Anti-LGBT attitudes are terrible for people in all sorts of communities. They linger and oppress, and we need to stamp them out, ruthlessly.
— Josh Barro (@jbarro) July 24, 2014
Josh Barro is a New York Times reporter. I’m not surprised by this. What I am surprised by is that he actually said in public what many of his colleagues surely believe in private.
The Law Of Merited Impossibility: It’s not going to happen, and when it does, you people will bloody well deserve it.
And The New York Times will be right there to cheer it on.
If you are the sort of person who thinks traditional Christians are “obsessed” with sex, you need to think about how it would feel to you to you to read a tweet that said, “Pro-LGBT attitudes are terrible for people in all sorts of communities. They linger and oppress, and we need to stamp them out, ruthlessly.”
I am not what you would call “pro-LGBT,” but if I read something like that, it would deeply alarm me, and I would fight against it. The thing is, Josh Barro is not an idiot. He wouldn’t have tweeted something like that if he thought there was any chance that it would cost him professionally.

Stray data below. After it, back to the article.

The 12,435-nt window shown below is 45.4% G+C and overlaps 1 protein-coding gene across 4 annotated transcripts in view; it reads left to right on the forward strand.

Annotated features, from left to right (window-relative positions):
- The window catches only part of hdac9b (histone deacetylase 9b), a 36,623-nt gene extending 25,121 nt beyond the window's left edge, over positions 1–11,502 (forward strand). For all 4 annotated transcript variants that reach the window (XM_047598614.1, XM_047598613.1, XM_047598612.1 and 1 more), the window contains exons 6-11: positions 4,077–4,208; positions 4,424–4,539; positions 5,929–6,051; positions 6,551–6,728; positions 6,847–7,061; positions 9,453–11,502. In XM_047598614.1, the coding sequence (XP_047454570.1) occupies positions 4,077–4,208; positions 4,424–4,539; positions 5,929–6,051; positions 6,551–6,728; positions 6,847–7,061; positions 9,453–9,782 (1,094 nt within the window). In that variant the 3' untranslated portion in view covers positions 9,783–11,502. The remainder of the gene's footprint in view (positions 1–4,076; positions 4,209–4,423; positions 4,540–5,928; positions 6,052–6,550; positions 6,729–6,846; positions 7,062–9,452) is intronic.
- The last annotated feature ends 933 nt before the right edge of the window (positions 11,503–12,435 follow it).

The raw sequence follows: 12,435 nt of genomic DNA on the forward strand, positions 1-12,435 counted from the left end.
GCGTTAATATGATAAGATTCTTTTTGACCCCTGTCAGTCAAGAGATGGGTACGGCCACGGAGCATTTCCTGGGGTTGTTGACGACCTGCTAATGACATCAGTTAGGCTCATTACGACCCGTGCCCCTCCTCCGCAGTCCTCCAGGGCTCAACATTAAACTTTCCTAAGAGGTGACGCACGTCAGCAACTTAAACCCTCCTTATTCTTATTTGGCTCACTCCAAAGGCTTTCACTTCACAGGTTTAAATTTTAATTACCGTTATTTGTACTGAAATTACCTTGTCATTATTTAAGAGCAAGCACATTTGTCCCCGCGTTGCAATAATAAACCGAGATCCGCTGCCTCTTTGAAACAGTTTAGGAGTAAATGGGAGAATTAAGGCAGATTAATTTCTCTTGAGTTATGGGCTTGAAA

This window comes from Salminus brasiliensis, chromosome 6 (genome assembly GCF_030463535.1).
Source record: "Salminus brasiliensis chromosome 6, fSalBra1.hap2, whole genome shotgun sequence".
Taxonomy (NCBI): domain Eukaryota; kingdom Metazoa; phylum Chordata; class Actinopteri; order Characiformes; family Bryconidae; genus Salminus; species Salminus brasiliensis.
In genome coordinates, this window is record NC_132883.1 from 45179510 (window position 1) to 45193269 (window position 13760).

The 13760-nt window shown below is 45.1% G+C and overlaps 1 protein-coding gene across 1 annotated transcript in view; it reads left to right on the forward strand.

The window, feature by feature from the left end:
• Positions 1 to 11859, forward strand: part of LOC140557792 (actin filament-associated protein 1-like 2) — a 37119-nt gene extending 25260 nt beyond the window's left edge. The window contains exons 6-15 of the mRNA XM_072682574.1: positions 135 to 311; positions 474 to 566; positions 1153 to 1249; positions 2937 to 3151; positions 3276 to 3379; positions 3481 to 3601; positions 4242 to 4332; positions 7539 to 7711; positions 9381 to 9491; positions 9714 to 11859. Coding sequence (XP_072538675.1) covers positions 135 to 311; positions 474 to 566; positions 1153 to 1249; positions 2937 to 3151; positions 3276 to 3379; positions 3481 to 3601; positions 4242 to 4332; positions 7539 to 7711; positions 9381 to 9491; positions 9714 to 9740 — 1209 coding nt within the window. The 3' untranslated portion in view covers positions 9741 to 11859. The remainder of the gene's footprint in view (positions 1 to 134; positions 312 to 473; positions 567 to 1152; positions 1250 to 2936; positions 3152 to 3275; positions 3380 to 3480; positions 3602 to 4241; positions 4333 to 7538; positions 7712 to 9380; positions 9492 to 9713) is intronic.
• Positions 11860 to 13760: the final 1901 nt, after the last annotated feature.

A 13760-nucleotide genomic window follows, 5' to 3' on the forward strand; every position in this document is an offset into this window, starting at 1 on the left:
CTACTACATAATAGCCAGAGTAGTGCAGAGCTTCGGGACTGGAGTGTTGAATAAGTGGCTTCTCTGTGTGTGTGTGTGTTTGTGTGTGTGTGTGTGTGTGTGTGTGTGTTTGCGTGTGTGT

Regarding The New York Times, as a longtime subscriber (almost 20 years), I’ve been like the put-upon Episcopalian who has said for years, with each passing outrage, “If they do just one more thing, I’m out of here” — but who never leaves.
This morning, I left. Cancelled my subscription. I don’t expect the Times to reflect my worldview, exactly, but I will not subsidize journalism put out by journalists who want to “stamp out, ruthlessly” the religious convictions of people like me.
On Monday, I will subscribe to the Wall Street Journal, which I’ve thought about doing for a couple of years, but never quite got around to because of my Times habit. Barro’s tweet is the last straw. Sorry Ross. Sorry David.